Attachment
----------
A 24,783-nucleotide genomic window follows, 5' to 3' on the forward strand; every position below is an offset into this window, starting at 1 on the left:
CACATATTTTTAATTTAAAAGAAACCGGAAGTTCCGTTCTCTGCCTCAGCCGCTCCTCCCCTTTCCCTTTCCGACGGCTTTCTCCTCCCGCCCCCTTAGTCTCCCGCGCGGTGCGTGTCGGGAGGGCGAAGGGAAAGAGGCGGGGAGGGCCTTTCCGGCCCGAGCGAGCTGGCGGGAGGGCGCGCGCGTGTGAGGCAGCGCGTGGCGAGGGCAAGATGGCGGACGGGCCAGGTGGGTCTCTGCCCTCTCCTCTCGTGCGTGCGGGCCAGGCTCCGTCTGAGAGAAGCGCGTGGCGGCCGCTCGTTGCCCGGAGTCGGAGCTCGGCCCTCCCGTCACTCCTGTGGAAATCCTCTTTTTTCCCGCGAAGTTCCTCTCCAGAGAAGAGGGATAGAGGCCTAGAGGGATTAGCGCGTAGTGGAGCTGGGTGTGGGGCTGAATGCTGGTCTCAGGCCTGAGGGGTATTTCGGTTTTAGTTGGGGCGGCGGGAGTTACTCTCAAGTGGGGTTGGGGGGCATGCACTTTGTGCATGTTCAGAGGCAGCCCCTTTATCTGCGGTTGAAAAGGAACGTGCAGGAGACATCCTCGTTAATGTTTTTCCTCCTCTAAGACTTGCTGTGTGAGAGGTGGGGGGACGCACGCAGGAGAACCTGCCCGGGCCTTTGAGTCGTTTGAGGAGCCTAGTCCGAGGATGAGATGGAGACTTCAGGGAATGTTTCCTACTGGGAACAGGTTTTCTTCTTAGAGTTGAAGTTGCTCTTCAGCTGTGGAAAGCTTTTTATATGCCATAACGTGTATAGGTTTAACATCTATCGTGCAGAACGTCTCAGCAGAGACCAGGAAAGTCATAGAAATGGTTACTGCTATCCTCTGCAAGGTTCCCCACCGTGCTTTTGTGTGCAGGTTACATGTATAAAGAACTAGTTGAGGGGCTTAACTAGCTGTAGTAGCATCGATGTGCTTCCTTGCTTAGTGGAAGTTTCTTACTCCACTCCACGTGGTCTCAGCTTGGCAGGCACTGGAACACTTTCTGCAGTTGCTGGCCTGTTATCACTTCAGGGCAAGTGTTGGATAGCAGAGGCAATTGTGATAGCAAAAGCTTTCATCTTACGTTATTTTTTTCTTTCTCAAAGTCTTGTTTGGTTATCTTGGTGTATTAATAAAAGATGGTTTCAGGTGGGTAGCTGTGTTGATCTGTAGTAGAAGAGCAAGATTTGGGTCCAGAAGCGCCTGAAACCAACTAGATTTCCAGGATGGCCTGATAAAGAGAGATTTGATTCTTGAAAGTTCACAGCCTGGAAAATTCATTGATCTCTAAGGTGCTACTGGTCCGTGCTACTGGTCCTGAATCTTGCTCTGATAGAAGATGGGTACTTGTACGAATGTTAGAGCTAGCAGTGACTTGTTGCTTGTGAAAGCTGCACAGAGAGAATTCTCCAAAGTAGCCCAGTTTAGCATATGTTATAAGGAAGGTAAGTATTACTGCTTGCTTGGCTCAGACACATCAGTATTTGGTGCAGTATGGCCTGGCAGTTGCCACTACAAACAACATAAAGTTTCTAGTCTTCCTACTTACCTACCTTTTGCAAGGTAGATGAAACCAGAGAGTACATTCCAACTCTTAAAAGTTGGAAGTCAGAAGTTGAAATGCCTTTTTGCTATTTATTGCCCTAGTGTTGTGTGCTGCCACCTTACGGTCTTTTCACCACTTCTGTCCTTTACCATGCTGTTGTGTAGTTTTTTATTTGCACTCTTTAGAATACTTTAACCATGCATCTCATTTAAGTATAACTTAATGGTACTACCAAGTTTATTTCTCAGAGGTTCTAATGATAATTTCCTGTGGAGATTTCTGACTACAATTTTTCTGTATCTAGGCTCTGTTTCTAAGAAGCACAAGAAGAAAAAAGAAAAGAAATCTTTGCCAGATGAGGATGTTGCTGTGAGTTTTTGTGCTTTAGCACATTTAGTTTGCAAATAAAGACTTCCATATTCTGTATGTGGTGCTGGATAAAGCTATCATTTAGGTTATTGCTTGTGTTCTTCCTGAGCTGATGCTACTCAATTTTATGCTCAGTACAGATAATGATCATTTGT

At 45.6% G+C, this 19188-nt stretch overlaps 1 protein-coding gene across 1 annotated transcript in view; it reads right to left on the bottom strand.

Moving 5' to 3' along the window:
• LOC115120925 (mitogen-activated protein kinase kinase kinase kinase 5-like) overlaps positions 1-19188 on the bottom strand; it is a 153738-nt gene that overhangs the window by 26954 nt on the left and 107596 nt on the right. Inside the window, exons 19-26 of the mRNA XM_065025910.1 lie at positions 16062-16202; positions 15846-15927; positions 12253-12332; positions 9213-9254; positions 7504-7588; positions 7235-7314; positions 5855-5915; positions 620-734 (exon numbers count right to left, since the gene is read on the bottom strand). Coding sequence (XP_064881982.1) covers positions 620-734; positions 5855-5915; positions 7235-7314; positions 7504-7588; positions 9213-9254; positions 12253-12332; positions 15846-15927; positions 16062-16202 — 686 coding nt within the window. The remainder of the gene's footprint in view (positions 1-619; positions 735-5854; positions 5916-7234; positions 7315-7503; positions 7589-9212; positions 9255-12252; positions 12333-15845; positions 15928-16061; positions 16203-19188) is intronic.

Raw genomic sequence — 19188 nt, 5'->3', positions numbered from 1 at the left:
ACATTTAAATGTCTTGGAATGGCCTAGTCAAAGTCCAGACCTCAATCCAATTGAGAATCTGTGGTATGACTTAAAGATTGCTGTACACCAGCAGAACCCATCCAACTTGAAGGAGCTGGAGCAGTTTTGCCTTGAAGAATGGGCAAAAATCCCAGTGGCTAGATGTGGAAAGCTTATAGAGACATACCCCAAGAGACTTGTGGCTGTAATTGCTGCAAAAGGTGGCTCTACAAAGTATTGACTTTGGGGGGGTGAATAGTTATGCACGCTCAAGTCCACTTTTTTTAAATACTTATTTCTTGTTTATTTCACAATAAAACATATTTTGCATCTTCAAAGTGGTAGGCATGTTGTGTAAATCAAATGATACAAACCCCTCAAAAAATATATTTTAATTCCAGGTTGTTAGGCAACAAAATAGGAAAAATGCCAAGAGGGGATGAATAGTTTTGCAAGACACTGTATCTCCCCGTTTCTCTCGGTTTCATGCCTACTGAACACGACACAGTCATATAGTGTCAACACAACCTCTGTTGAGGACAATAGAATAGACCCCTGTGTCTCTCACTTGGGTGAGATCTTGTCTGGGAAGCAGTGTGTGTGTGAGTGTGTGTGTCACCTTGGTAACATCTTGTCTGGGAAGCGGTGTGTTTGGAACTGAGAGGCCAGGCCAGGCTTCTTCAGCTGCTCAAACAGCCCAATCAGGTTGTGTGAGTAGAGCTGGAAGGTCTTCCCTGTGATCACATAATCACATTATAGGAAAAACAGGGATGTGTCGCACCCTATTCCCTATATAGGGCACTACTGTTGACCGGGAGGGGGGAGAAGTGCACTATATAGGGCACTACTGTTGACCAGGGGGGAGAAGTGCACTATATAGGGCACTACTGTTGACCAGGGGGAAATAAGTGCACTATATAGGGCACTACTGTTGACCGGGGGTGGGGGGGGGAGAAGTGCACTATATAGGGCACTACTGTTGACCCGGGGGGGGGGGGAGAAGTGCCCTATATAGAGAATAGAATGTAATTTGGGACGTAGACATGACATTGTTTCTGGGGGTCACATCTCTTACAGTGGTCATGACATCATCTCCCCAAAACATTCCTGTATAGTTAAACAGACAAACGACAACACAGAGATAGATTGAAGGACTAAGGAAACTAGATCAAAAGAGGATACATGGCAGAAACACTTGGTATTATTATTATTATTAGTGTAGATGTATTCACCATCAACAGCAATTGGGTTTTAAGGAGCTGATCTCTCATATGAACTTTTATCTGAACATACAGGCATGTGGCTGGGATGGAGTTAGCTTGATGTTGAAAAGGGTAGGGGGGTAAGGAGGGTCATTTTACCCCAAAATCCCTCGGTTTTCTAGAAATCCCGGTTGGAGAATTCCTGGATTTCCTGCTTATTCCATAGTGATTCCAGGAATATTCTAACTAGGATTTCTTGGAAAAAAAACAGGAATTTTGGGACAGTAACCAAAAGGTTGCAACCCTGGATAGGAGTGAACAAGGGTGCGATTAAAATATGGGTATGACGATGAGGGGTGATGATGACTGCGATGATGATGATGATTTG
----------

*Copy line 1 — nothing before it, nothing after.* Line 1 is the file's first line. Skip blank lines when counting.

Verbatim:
A 24,783-nucleotide genomic window follows, 5' to 3' on the forward strand; every position below is an offset into this window, starting at 1 on the left: